Ora’anga, Cook Island for ‘Working towards Wellness’, is a Pacific community service that offers Pasifika people with mild to moderate mental health and addiction needs, the support they need to prevent these from continuing long-term.
Established in 2020, Ora’anga expanded to multiple Pacific-led organisations, with Pacific Homecare (PHC) now being part of that group. Currently, PHC has a team of four Ora’anga Coordinators. Whānau Ora Navigator, Rosita (Ora’anga Lead) entered the team, where she is joined by Ora’anga Coordinators, Leolasi, Fa’aiuga and Ora’anga Cultural Coordinator, Panapa.
With the department including one Whānau Ora Navigator, this allows families they serve to connect with Ora’anga if they are in need of mental health and/or addiction support. Alleviating stresses they may be feeling in their everyday lives.
This year, the team aim to create a safe and accessible service that positively impacts our families, especially our Pasifika people, in the mental health space. Through Pasifika models and processes, the Ora’anga team have found ways that specifically support the people in our community.
See below what they had to say about their roles and the services they offer.
What inspired you to pursue this role?
Rosita: With my background in Social Work, I was drawn to pursue this role because I feel this role was a chance to be able to expand my experiences and knowledge of what this role can do for not only myself but the people around me. As a Pasifika woman, I felt that it was important for me to be able to connect to our people in a way that would resonate with them and be able to get the message across the importance of taking care of your mental health and utilise the mental health services that are available to our Pasifika people.
Leolasi: Some of my friends and family are going through some mental health challenges and I felt the need to be educated on this so I can best support them. Now, it’s become my passion to help support people dealing with mental health but especially within my Pasifika community.
Fa’aiuga: The fact that it is a community job that’s main focus was our Pacific people. As well as it is a mental health initiative to help open this conversation within our Pacific community.
What does mental health mean to you?
Leolasi: Mental health to me is a way of life that affects us emotionally and psychologically and affects our social well-being. It also affects how we think, act and feel. It also determines how we relate to others on a daily basis, makes healthy choices and how we handle stress.
What is one way to better our mental health and well-being?
Rosita: Everyone has their own journey with their mental health. But I feel it’s good to have a good support system where you can confide in and you are comfortable when you are not doing okay. Also, take time out for yourself. There is no harm or shame in taking a self-care day. There’s no better way in bettering your mental health than focusing on yourself and what you need to maintain a healthy well-being.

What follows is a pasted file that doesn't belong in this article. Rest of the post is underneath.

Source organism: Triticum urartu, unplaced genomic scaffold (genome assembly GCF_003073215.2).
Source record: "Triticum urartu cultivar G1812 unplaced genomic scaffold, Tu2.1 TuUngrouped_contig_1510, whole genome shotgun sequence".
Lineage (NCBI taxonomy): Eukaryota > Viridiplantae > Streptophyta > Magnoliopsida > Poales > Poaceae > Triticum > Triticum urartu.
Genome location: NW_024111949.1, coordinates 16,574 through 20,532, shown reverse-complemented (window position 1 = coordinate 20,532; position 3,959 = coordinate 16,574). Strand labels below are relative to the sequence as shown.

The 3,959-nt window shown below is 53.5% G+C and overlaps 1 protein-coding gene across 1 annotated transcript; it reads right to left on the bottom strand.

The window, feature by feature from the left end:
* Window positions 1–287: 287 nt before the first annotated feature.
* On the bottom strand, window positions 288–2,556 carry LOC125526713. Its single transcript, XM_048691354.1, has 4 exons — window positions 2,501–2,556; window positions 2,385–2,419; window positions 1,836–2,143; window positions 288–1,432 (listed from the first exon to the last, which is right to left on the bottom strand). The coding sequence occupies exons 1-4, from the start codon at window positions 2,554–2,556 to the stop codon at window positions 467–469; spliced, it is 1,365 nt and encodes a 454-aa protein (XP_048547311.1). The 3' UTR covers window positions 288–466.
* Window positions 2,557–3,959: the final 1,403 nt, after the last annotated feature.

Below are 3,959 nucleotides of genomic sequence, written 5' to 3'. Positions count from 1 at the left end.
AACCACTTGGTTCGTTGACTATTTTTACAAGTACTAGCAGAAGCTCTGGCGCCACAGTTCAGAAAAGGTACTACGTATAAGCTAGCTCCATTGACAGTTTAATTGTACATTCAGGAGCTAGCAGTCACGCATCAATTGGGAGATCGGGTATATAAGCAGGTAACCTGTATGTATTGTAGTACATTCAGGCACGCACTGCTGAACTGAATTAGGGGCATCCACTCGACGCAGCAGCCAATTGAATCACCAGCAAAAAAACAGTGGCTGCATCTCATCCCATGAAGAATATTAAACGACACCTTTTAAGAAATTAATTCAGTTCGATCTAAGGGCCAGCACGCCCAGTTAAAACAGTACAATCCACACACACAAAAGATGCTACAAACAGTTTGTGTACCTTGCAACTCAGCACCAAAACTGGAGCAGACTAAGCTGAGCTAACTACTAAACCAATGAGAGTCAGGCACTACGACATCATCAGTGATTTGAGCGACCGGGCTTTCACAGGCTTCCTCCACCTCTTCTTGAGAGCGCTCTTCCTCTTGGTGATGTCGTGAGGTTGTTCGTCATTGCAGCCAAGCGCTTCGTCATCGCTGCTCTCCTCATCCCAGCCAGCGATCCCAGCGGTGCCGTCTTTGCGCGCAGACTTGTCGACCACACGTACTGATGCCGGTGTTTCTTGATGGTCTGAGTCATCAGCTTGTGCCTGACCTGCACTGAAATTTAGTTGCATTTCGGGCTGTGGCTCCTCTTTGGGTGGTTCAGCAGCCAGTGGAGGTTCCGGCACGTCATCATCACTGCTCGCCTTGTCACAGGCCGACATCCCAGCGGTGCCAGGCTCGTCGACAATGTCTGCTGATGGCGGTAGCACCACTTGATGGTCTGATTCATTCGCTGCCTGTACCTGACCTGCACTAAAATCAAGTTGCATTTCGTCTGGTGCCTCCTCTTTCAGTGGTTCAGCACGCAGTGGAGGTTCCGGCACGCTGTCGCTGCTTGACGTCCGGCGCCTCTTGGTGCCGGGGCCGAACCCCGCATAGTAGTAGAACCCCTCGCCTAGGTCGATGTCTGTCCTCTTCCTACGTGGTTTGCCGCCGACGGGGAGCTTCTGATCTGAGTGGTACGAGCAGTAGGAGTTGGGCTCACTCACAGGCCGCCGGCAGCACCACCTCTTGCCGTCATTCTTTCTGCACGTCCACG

Leolasi: One way you can better your mental health for me is to make ‘self-care’ a priority. Sometimes when we’re so fixated on looking out for others (which is not a bad thing), we tend to forget to look after ourselves. When our mental health is in good health, we will see that we enjoy life, our environment and the people in it.
Fa’aiuga: Having open conversations and making sure you are self-aware of what you are feeling and seeking help when you feel like it’s too much for you to handle on your own.
How can people access this support?
Rosita: Our entry/access point is through the Auckland DHB area. This support can be either for an individual, group, or community and it will be accessed in that area. Any of our Pasifika people can access this support through our registration forms and review assessments.
How have you seen the Ora’anga programme support our Pacific people?
Rosita: I have seen this service connect with our Pasifika community via fitness classes, and health education and this has opened safe spaces for those who have attended to come forth and ask for help. It is a growing service that we hope to be able to have that same impact on our people. I feel that since we have been isolating ourselves for the past few years due to Covid some of our families have been affected by it immensely and it is a good feeling to be able to relieve some of that stress that they have had and be able to see them grow within themselves and with their family and communities that surround them.
Thank you to our Ora’anga Coordinators for your continuous support and advice regarding the mental health sector. A group of bright staff of Pacific Homecare, here to support fellow Pasifika people in our community.